Viewing street harassment, seeing women talk about its impact on their lives, watching men who harass explain why, and hearing men who do not harass speak out against the behavior, can drastically raise awareness about this problem. Of note, 51 percent of eighty-five male allies Stop Street Harassment surveyed felt that viewing a documentary was the best way to raise awareness among men that this is a problem. Also, media outlets love having video clips with their stories, so having some available can make street harassment a more marketable story, and of course, being covered in the news helps raise awareness.
Here are five examples of documentaries, followed by tips for creating your own.
1. War Zone
For her 1998 documentary War Zone, filmmaker, producer, and social justice activist Maggie Hadleigh-West walked the streets of New York City, San Francisco, Minneapolis, New Orleans, and Chicago, with a video camera. Across five weeks she and another woman filmed more than 1,000 men who harassed women, usually Hadleigh-West. They filmed Hadleigh-West talking to the men about why they harass women. The film includes interviews with five women of color about their street harassment experiences, and Hadleigh-West, who is white, also talks about her lifelong experiences with harassment. Her film is available for purchase on her website in lengths of 76 or 30 minutes.
Inspired by War Zone and their daily experiences with street harassment, five interns at Girls for Gender Equity (GGE) in Brooklyn, New York, created this well-produced, interesting 20-minute street harassment documentary Hey…Shorty in 2007. The GGE interns, ranging in age from 15 to 18, worked with the Malcolm X Grassroots Movement to film and produce it . They spent eight months interviewing young women of color in their neighborhood about the impact of street harassment on their life, as well as interviewing several men of color, both young and old, about why they harass women. The film is available for purchase from the GGE website.
3. Black Woman Walking
While attending graduate school at New York University, writer and media-maker Tracey Rose thought a lot about black women’s bodies, respectability, and the politics of public space because of her classes. Combined with the street harassment she experienced, she questioned what her body signified, what does a female body of color mean in a public space? To answer these questions, she created an 8-minute documentary, Black Woman Walking, comprised of interviews with women of color. The film tries to examine whether women of color experience a particular type of street harassment. While Rose never intended for the film to be about same race harassment, those were the stories most women told. She said, “When I began interviewing, it became clear that the majority of times, women experience harassment from men within their own communities and that’s one of the reasons the experience is so fraught and painful.” Her documentary is available in its entirety for free online.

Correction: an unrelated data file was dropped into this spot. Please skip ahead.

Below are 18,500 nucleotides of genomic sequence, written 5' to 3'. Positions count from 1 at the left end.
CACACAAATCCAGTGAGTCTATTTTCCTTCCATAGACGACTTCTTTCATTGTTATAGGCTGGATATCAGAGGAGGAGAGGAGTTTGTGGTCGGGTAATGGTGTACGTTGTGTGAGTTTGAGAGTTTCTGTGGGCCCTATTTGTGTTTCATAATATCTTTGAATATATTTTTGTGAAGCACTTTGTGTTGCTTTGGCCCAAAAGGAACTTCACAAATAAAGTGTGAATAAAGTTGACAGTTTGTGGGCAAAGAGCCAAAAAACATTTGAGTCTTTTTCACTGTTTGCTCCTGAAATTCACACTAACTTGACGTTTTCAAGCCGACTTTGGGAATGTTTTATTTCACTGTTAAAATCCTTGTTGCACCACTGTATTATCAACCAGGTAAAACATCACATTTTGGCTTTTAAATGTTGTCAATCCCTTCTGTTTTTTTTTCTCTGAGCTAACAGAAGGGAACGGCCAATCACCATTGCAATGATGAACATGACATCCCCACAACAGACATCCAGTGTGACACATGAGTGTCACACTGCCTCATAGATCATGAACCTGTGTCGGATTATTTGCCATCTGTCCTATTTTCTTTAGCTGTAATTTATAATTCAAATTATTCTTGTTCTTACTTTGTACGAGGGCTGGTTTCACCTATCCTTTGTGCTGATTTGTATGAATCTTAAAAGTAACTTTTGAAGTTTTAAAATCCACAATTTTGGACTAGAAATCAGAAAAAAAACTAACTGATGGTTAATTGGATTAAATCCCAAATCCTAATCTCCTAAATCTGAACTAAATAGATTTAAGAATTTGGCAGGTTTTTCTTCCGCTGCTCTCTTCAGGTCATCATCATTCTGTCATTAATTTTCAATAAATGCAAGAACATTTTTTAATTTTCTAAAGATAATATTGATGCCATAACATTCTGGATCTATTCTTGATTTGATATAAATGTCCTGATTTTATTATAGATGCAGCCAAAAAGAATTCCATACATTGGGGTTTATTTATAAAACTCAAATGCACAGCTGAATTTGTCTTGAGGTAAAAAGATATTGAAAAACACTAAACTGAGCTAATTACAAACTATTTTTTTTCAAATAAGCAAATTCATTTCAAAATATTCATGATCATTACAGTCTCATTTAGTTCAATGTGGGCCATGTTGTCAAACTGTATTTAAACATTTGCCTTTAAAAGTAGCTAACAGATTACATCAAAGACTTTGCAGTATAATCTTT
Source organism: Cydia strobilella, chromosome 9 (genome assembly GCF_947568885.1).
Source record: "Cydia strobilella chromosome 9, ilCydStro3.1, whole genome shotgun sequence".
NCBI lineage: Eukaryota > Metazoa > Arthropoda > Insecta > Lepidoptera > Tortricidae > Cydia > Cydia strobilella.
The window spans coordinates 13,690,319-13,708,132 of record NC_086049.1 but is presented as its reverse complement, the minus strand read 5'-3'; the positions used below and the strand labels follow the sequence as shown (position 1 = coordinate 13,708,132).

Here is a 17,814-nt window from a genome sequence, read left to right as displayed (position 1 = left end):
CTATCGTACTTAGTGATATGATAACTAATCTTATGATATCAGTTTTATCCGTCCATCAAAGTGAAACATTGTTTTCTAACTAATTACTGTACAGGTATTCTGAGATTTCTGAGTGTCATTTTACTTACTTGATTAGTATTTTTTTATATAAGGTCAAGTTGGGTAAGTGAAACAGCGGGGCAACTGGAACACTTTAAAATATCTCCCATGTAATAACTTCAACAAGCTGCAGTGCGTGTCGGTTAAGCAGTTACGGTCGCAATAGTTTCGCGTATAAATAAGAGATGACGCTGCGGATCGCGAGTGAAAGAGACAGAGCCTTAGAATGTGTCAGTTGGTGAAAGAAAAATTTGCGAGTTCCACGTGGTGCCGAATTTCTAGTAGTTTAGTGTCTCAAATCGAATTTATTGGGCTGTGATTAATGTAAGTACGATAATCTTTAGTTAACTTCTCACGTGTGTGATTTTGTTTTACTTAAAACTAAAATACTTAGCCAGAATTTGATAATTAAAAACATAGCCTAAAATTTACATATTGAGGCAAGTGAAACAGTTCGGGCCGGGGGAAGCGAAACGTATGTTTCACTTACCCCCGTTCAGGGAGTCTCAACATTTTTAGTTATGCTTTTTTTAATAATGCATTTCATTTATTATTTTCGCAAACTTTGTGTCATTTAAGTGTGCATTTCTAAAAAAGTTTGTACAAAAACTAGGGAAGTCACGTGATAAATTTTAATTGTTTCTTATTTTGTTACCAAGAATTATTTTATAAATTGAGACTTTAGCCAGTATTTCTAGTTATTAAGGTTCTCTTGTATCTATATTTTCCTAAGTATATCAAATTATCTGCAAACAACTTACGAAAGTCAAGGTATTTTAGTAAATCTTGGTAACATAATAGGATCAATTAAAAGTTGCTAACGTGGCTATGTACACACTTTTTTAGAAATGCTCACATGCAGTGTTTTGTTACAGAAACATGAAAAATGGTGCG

In 2010, filmmaker and San Francisco State University student Tiye Rose Hood created a five minute documentary about street harassment and the objectification of women. It’s available in its entirety for free online.
5. Sexual Harassment at Penn State
Meredith, a film major at Pennsylvania State University created a seven minute documentary for a Women Studies Class. She and her project partners took a camera downtown at night and asked people about sexual harassment on campus, many of the responses related to street harassment. One reason why they made the video was because they wanted to demonstrate that a lot of people, including women, don’t even know the definition of sexual harassment.
A Few Tips for Creating a Documentary:
If you have access to a video recording device (including on a cell phone), you can create an informal or formal clip and add your voice to the growing online collection of videos.
1. Interview people you know about their perceptions of, experiences, with, and suggestions for ending street harassment.
2. Conduct “person on the street” interviews.
3. Try to capture street harassment occurring.
4. Video tape someone confronting a harasser
5. Post your video online or screen it at a street harassment event or community film festival.
6. If someone you know is making a documentary on street harassment, volunteer to participate! The more voices—women’s and men’s—captured on film speaking out against this issue, the more powerful the movement can become.